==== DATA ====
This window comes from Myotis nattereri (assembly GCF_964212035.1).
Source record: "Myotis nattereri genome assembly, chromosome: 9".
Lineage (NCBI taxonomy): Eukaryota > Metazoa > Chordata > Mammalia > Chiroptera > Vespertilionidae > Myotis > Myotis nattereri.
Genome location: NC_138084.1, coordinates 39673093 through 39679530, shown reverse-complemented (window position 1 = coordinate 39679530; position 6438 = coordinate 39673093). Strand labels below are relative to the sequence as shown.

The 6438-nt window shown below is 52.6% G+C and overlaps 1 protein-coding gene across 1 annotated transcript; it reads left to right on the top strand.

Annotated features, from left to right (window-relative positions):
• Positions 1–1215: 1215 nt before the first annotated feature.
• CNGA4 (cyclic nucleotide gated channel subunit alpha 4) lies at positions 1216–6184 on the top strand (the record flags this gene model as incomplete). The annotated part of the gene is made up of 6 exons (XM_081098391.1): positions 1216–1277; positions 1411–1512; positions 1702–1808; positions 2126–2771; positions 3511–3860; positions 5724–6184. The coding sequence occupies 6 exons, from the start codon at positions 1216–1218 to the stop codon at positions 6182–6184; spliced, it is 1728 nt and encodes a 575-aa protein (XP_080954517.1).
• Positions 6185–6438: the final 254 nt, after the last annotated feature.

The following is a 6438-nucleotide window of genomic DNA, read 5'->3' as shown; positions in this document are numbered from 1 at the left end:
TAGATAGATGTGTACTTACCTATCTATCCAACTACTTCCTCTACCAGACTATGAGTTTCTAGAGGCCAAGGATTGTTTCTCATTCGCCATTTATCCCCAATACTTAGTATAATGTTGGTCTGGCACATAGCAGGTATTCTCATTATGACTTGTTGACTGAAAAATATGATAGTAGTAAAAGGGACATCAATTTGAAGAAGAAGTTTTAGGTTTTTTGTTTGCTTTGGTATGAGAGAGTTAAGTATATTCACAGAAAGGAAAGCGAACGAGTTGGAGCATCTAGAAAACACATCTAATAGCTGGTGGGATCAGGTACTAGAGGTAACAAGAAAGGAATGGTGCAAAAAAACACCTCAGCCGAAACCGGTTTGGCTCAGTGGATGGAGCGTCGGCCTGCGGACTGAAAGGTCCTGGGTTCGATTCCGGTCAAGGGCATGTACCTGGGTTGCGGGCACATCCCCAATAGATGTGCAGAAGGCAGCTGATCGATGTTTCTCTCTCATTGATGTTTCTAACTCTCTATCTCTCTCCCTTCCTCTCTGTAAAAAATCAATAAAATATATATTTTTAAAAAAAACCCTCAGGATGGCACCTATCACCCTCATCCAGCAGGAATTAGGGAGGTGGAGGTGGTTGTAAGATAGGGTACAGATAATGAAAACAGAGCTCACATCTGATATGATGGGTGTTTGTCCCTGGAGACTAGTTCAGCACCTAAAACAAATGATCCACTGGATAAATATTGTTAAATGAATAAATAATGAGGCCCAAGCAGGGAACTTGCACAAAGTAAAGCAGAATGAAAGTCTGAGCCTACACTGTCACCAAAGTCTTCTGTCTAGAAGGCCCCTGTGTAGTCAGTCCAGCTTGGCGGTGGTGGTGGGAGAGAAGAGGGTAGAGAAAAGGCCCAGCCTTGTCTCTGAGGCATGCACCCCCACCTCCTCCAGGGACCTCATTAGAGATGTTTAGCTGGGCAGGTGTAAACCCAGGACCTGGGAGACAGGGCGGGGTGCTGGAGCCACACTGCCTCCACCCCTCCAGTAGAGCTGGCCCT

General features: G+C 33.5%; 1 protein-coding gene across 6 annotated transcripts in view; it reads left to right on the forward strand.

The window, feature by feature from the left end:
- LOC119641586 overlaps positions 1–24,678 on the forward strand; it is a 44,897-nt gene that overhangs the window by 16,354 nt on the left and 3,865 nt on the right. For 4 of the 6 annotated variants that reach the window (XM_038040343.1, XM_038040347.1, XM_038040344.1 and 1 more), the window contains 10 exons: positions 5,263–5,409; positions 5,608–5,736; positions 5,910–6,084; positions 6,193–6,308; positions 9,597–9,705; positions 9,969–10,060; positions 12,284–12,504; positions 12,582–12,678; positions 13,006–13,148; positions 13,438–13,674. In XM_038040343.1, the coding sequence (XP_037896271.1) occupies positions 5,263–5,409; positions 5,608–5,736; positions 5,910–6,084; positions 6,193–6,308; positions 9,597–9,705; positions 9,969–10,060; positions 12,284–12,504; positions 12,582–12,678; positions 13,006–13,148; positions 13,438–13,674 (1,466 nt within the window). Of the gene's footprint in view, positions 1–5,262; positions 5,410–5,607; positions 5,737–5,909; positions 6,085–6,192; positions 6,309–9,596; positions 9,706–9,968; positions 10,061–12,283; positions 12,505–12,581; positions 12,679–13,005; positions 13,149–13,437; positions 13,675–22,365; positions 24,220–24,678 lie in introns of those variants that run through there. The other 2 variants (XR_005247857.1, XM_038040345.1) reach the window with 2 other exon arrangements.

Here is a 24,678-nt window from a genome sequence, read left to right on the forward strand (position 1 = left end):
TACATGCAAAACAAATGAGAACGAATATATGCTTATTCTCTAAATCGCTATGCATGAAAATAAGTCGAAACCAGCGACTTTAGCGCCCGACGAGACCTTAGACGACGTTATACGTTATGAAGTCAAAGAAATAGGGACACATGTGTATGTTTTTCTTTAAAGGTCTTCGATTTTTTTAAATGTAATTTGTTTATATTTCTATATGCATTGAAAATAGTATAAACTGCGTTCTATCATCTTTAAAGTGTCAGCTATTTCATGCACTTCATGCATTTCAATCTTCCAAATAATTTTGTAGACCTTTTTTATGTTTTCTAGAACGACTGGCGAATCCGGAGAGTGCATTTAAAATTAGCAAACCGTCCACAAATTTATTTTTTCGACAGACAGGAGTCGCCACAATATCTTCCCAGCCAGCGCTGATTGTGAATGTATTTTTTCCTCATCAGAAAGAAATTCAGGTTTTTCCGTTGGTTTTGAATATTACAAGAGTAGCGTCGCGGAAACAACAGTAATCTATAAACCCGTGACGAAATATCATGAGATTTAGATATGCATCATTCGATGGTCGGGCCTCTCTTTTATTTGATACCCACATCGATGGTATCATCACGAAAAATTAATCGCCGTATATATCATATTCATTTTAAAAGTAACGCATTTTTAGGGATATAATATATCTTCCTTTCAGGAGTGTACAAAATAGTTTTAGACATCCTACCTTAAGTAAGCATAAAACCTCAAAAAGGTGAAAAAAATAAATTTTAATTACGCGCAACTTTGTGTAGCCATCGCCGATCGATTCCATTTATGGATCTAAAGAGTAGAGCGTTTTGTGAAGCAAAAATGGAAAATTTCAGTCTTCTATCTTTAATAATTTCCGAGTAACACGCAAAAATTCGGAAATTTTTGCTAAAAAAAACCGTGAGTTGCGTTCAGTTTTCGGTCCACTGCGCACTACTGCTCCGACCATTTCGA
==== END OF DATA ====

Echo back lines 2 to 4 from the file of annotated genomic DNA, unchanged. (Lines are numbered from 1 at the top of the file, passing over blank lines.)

Source record: "Myotis nattereri genome assembly, chromosome: 9".
Lineage (NCBI taxonomy): Eukaryota > Metazoa > Chordata > Mammalia > Chiroptera > Vespertilionidae > Myotis > Myotis nattereri.
Genome location: NC_138084.1, coordinates 39673093 through 39679530, shown reverse-complemented (window position 1 = coordinate 39679530; position 6438 = coordinate 39673093). Strand labels below are relative to the sequence as shown.